PreprintAn Eulerian two-phase model for steady sheet flow using large-eddy simulation methodology( 2017-11-08) Cheng, Zhen ; Hsu, Tian-Jian ; Chauchat, JulienA three-dimensional Eulerian two-phase flow model for sediment transport in sheet flow conditions is presented. To resolve turbulence and turbulence-sediment interactions, the large-eddy simulation approach is adopted. Specifically, a dynamic Smagorinsky closure is used for the subgrid fluid and sediment stresses, while the subgrid contribution to the drag force is included using a drift velocity model with a similar dynamic procedure. The contribution of sediment stresses due to intergranular interactions is modeled by the kinetic theory of granular flow at low to intermediate sediment concentration, while at high sediment concentration of enduring contact, a phenomenological closure for particle pressure and frictional viscosity is used. The model is validated with a comprehensive high-resolution dataset of unidirectional steady sheet flow (Revil-Baudard et al., 2015, Journal of Fluid Mechanics, 767, 1–30). At a particle Stokes number of about 10, simulation results indicate a reduced von Kármán coefficient of κ ≈ 0.215 obtained from the fluid velocity profile. A fluid turbulence kinetic energy budget analysis further indicates that the drag-induced turbulence dissipation rate is significant in the sheet flow layer, while in the dilute transport layer, the pressure work plays a similar role as the buoyancy dissipation, which is typically used in the single-phase stratified flow formulation. The present model also reproduces the sheet layer thickness and mobile bed roughness similar to measured data. However, the resulting mobile bed roughness is more than two times larger than that predicted by the empirical formulae. Further analysis suggests that through intermittent turbulent motions near the bed, the resolved sediment Reynolds stress plays a major role in the enhancement of mobile bed roughness. Our analysis on near-bed intermittency also suggests that the turbulent ejection motions are highly correlated with the upward sediment suspension flux, while the turbulent sweep events are mostly associated with the downward sediment deposition flux.
ArticleA numerical study of sheet flow under monochromatic nonbreaking waves using a free surface resolving Eulerian two‐phase flow model(John Wiley & Sons, 2018-07-05) Kim, Yeulwoo ; Cheng, Zhen ; Hsu, Tian-Jian ; Chauchat, JulienWe present a new methodology that is able to concurrently resolve free surface wavefield, bottom boundary layer, and sediment transport processes throughout the entire water column. The new model, called SedWaveFoam, is developed by integrating an Eulerian two‐phase model for sediment transport, SedFoam, and a surface wave solver, InterFoam/waves2Foam, in the OpenFOAM framework. SedWaveFoam is validated with a large wave flume data for sheet flow driven by monochromatic nonbreaking waves. To isolate the effect of free surface, SedWaveFoam results are contrasted with one‐dimensional‐vertical SedFoam results, where the latter represents the oscillating water tunnel condition. Results demonstrate that wave‐averaged total sediment fluxes in both models are onshore‐directed; however, this onshore transport is significantly enhanced under surface waves. Onshore‐directed near‐bed sediment flux is driven by a small mean current mainly associated with velocity skewness. More importantly, progressive wave streaming drives onshore transport mostly in suspended load region due to an intrawave sediment flux. Further analysis suggests that the enhanced onshore transport in suspended load is due to a “wave‐stirring” mechanism, which signifies a nonlinear interaction between waves, streaming currents, and sediment suspension. We present some preliminary efforts to parameterize the wave‐stirring mechanism in intrawave sediment transport formulations.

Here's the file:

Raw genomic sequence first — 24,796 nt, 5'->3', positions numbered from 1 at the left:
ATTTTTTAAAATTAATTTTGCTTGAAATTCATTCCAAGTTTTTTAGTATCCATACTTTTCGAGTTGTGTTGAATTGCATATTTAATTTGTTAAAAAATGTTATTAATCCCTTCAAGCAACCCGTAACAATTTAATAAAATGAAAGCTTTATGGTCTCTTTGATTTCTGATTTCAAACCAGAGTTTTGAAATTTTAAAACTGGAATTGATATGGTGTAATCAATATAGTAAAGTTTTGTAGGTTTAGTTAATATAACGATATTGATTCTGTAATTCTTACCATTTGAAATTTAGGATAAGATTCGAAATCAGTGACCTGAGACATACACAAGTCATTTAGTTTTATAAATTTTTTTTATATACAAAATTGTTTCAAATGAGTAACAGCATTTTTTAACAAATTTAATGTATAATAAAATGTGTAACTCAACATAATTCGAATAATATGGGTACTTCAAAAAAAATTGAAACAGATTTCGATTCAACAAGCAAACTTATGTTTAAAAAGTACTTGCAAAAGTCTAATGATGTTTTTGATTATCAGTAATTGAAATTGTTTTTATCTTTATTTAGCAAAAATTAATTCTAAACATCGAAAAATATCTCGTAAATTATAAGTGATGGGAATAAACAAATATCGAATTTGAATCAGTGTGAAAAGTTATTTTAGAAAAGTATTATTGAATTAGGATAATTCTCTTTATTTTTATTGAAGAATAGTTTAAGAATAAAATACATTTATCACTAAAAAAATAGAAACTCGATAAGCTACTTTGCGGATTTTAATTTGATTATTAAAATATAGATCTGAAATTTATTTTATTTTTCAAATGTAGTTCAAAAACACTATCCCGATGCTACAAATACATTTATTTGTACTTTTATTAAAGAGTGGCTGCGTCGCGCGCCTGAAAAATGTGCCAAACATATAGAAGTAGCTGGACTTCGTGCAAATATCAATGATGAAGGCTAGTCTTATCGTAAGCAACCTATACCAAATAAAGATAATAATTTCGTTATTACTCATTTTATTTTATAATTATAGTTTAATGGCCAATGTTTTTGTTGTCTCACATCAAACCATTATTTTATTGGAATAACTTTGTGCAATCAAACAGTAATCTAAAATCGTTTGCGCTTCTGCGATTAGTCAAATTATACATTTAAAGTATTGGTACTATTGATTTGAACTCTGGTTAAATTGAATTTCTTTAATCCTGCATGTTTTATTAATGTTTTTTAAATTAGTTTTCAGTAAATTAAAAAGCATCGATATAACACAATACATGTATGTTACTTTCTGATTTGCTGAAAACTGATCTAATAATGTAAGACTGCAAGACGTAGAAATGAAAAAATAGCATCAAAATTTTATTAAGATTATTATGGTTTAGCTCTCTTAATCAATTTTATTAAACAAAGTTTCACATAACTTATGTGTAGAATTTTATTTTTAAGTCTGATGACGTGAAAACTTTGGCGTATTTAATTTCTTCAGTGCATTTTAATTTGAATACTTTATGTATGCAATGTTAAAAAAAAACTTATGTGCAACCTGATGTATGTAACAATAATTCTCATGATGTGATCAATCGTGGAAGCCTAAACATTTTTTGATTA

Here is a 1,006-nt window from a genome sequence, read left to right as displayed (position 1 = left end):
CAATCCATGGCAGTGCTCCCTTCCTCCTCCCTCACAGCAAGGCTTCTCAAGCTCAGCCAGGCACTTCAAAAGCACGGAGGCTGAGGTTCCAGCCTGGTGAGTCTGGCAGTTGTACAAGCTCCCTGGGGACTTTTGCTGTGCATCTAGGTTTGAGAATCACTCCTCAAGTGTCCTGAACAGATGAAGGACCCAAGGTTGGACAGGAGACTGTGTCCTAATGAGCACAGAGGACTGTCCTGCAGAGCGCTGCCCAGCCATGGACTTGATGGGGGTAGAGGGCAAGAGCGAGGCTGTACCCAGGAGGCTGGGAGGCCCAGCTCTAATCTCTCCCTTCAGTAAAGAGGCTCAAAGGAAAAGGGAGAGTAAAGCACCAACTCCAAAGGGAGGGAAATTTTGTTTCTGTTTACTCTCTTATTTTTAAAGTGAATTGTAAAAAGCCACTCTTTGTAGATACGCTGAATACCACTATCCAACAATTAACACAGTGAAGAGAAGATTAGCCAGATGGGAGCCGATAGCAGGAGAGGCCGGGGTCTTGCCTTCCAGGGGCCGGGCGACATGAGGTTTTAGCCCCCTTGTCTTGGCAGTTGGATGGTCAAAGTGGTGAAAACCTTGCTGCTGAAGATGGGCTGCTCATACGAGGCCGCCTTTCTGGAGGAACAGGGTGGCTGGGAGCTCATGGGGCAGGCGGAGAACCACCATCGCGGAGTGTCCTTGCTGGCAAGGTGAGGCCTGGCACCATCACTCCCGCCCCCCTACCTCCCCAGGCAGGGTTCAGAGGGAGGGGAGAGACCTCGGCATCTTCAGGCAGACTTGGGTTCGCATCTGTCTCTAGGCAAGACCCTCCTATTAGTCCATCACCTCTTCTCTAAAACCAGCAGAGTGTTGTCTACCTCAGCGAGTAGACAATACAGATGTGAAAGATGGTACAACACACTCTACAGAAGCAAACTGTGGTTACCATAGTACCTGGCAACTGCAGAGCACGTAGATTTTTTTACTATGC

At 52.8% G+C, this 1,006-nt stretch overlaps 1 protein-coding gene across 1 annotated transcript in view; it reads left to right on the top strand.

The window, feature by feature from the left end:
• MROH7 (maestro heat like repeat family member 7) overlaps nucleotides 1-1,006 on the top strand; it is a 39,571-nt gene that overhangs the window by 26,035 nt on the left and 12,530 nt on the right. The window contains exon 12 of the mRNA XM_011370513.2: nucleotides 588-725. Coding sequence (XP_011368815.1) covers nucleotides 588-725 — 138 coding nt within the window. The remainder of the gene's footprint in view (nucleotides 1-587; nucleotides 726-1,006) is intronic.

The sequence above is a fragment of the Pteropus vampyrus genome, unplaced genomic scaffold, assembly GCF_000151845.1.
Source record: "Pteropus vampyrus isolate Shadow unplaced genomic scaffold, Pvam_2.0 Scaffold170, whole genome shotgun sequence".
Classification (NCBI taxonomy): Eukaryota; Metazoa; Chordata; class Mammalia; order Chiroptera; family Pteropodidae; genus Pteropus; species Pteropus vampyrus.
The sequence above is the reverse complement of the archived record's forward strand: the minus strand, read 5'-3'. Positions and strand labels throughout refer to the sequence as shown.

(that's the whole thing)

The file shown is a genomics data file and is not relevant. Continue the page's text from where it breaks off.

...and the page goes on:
ArticleA turbulence-resolving numerical investigation of wave-supported gravity flows(American Geophysical Union, 2020-02-04) Yue, Liangyi ; Cheng, Zhen ; Hsu, Tian-JianWave‐supported gravity flows (WSGFs) have been identified as a key process driving the offshore delivery of fine sediment across continental shelves. However, our understanding on the various factors controlling the maximum sediment load and the resulting gravity current speed remains incomplete. We adopt a new turbulence‐resolving numerical model for fine sediment transport to investigate the formation, evolution, and termination of WSGFs. We consider the simplest scenario in which fine sediments are supported by the wave‐induced fluid turbulence at a low critical shear stress of erosion over a flat sloping bed. Under the energetic wave condition reported on the Northern California Coast with a shelf slope of 0.005, simulation results show that WSGFs are transitionally turbulent and that the sediment concentration cannot exceed 30 kg/m urn:x-wiley:jgrc:media:jgrc23843:jgrc23843-math-0001 (g/L) due to the attenuation of turbulence by the sediment‐induced stable density stratification. Wave direction is found to be important in the resulting gravity current intensity. When waves are in cross‐shelf direction, the downslope current has a maximum velocity of 1.2 cm/s, which increases to 2.1 cm/s when waves propagate in the along‐shelf direction. Further analysis on the wave‐averaged momentum balance confirms that when waves are parallel to the slope (cross‐shelf) direction, the more intense wave‐current interaction results in larger wave‐averaged Reynolds shear stress and thus in a smaller current speed. Findings from this study suggest that the more intense cross‐shelf gravity current observed in the field may be caused by additional processes, which may enhance the sediment‐carrying capacity of flow, such as the ambient current or bedforms.